The Japan Meteorological Agency said it is forecast to hit ashore in the Tokyo area late on Saturday, bringing torrential rains and strong winds.


The agency warned that the southeastern Tokai region of Japan could be deluged by up to 31 inches of rain in a 24-hour period.


At the moment, aiming towards Tokyo

https://www.accuweather.com/en/weather- ... ear/596581
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Re: Cyclone, Hurricanes, Typhoons...2019

Unread postby jedrider » Mon 14 Oct 2019, 10:05:57

Climate Instability is Here and Everywheres

Typhoon Hagibis Kills More Than 50, Floods Thousands of Homes
https://weather.com/news/news/2019-10-14-japan-death-toll-from-powerful-typhoon-hagibis-increasing?cm_ven=hp-slot-1
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Re: Cyclone, Hurricanes, Typhoons...2019

Unread postby dohboi » Mon 14 Oct 2019, 21:13:03

Tropical Cyclones and Climate Change Assessment: Part I. Detection and Attribution

https://journals.ametsoc.org/doi/pdf/10 ... -18-0189.1

From the summary:

Most authors agreed that the balance of evidence suggests detectable anthropogenic contributions to:

i) the poleward migration of the latitude of maximum intensity in the western North Pacific;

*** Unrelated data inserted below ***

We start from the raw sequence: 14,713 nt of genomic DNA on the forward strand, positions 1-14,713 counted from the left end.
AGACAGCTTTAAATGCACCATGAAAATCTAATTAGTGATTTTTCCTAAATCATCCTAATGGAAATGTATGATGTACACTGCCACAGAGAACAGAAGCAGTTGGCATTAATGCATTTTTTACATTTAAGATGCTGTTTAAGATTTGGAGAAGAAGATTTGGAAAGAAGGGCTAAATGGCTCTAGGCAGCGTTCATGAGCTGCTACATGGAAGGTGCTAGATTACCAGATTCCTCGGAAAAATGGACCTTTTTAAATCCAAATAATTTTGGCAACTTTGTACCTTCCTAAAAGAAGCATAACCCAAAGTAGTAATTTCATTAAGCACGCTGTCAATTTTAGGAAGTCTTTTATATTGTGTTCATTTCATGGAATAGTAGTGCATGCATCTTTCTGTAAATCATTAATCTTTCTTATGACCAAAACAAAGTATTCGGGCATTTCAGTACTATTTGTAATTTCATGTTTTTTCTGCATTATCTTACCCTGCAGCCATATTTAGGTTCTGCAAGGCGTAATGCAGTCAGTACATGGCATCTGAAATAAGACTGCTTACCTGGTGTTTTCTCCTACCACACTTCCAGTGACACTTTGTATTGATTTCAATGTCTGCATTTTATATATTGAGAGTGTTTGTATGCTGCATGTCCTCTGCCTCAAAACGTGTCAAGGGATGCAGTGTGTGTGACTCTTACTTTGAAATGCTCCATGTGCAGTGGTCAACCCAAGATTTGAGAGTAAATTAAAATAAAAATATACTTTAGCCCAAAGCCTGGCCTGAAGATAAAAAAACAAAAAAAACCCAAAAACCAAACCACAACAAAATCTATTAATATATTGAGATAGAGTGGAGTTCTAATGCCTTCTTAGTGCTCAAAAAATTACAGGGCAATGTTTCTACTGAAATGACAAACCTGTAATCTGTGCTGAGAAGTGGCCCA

ii) increased occurrence of extremely severe (post-monsoon season) cyclonic storms in the Arabian Sea;

iii) increased global average intensity of the strongest TCs since early 1980s;

iv) increase in global proportion of TCs reaching Category 4 or 5 intensity in recent decades;
and

v) increased frequency of Hurricane Harvey-like extreme precipitation events in the Texas (U.S.) region.


In other words, Houston, we still have a problem, and will have worse and worse problems going forward...

...more here:

Global Warming and Hurricanes
An Overview of Current Research Results


Summary for Atlantic Hurricanes and Global Warming

In summary, neither our model projections for the 21st century nor our analyses of trends in Atlantic hurricane and tropical storm activity support the notion that greenhouse gas-induced warming leads to large increases in either tropical storm or overall hurricane numbers in the Atlantic... one of our modeling studies projects a large (~100%) increase in Atlantic category 4-5 hurricanes over the 21st century...

A recent study finds that the observed increase in an Atlantic hurricane rapid intensification metric over 1982-2009 is highly unusual compared to one climate model’s simulation of internal multidecadal climate variability, and is consistent in sign with that model’s expected long-term response to anthropogenic forcing...


https://www.gfdl.noaa.gov/global-warmin ... urricanes/

Of course, there are plenty of uncertainties, and more study, as always, is needed.
But absence of 95% conclusive evidence that it is happening is not the same as evidence it is not happening.
The physics of tropical cyclones suggest warmer seas will result in stronger storms .
Physics also suggests we will see warm core storms migrate poleward as the oceans warm .
Both of these effects are already apparent in what reliable data we have.
Waiting for such effects to hit an arbitrary level of statistical significance before we act means we would be to far along to halt the changes.